It is directed by Nell Sherman
transfer from East Texas Baptist
College and Bob Hines transfer
"You must meet Him in the
morning if you want Him through
the day" continues to be the
theme of the Morning Watch de-
votional and prayer period held
each day at 7:40 a. m. at Ross-
Adams. All students are urged to
seek spiritual strength for the day
at these meetings.
he hated it and never hesitated to
express himself freely.
His democracy was superb. It
was spontaneous; there was noth-
ing patronizing about it none of
your '"how to win friends and
influence people" technique. I re-
call my first chat with him. It
was September 1909 when as a
sophomore I returned to the cam-
pus. He had been elected Presi-
dent by the trustees had been
persuaded to accept the post and
had moved here with his family
during the vacation period. Al-
though he could not have known
me fiom a hundred other stu-
dents 'he insisted that I be seated
in his office and I talked with
him for several minutes. J. D.
Sandefer never met a stranger;
when you talked with him it
seemed that you were talking
with an old friend. Feeling quite
chesty I left his office and re-
marked to W. A. Mancill the first
student I met that I had just
had a talk with the new Presi-
dent that he was very friendly
(Continued on page 2)
Wilkes to Head
Jim Wilkes was elected presi-
dent of the Radio Club for the
coming year at the meeting held
Monday. Other officers elected
were Curtis Wimberly vice-president;
Peggy Cosper secretary;
Marcella Rogers treasurer; re-
porter Dick Collins; and Charlou
Thomas social chairman.
The president appointed a com-
mittee to investigate the possibili-
ties of becoming a member of
Alpha Epsilon Rho National Hon-
orary Radio Fraternity.
The next meeting will be next
Monday at 2:30 in GI-5 at which
time the club will name a tenta-
tive date for a picnic which has
been planned. All persons wish-
ing to become members attend
Modern Campus Had
Start When 'Prexy'
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SIMMONS COLLEGE 1909: Upper left Anna Hall: upper right. Administration building: cen-
ter military housing units along Ambler; lower left J. D. Sandefer when he first came to Simmons:
lower center. Offices; lower right Mrs. J. D. Sandefer about 1911.
Administration Building Features
New Ventilation Lighting System
The newest building on the
Hardin-Simmons campus contains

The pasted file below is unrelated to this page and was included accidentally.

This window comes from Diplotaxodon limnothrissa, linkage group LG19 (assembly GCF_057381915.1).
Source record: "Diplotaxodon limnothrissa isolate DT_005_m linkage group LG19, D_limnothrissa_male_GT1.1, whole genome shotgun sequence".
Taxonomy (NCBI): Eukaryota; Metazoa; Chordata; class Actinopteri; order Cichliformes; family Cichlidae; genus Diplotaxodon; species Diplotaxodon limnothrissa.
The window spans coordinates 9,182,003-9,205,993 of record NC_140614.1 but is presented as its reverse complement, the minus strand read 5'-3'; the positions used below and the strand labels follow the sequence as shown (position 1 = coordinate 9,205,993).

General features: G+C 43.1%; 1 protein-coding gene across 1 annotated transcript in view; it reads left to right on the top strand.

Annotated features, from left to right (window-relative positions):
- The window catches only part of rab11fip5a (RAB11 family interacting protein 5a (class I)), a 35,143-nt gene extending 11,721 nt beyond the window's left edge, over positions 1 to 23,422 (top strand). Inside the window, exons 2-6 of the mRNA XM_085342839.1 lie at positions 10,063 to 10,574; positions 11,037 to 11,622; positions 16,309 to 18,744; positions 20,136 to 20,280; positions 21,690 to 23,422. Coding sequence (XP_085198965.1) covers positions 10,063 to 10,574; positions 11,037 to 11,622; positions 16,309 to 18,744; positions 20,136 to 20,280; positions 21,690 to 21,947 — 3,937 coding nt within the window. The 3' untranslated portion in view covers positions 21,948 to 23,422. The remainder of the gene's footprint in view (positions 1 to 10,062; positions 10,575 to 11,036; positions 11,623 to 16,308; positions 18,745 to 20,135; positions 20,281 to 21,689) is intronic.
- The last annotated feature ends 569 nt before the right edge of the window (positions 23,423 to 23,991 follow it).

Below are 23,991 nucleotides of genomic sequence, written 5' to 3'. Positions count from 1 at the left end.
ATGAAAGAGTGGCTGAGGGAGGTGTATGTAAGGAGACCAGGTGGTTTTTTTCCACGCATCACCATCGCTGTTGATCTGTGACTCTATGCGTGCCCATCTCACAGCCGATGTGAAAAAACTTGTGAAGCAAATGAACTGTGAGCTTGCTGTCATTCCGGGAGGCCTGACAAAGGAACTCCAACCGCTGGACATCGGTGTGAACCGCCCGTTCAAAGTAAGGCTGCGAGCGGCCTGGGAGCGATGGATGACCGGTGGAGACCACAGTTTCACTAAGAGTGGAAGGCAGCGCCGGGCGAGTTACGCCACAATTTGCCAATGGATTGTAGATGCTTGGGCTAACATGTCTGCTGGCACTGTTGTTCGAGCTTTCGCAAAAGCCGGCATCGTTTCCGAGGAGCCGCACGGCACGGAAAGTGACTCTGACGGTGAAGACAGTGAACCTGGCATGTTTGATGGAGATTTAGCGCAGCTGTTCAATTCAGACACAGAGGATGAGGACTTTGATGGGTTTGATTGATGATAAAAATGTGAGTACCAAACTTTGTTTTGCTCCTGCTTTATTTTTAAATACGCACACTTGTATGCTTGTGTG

several of the most up-to-date
features known to the modern
building trade. Sandefer Memo-
rial contains hollow steel beams
and columns for the passage of
air and heat to eliminate air ducts.
This ventilation system in the
$430000 structure is the first of
its type in the South. The light-
ing facilities are also the only ones
of their kind in this part of the
The framework of the four
story building designed by the
Welded Steel Shapes Company
Incorporated consists of squared
steel plates welded together to
form a hollow steel frame. These
frames are connected to each oth-
er in a giant network of tunnels.
The end of each tunnel is con-
nected to the heating plant in the
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basement and equipped with a
heavy blower which distributes
air and heat throughout the col-
umns and releases it thtough the
beams. It is then played in an
even blast out into the room.
Serving the two-fold purpose
of eliminating air ducts and of
supporting the weight of the
building the beams and columns
allow for the ceiling and upper
floors to be contained in one piece
of construction. By doing away
with the suspension ceiling ap-
proximately two feet of construc-
tion can be subtracted from the
ceiling and upper floor space.
An ordinary heating plant is
used for the new system. The
blower used to distribute the heat
and air throughout the building is
the only additional installation
necessary. When the air condi-
tioning unit is installed it will
also be placed in the basement
and connected directly to the
The lighting system is designed
to combine with the construction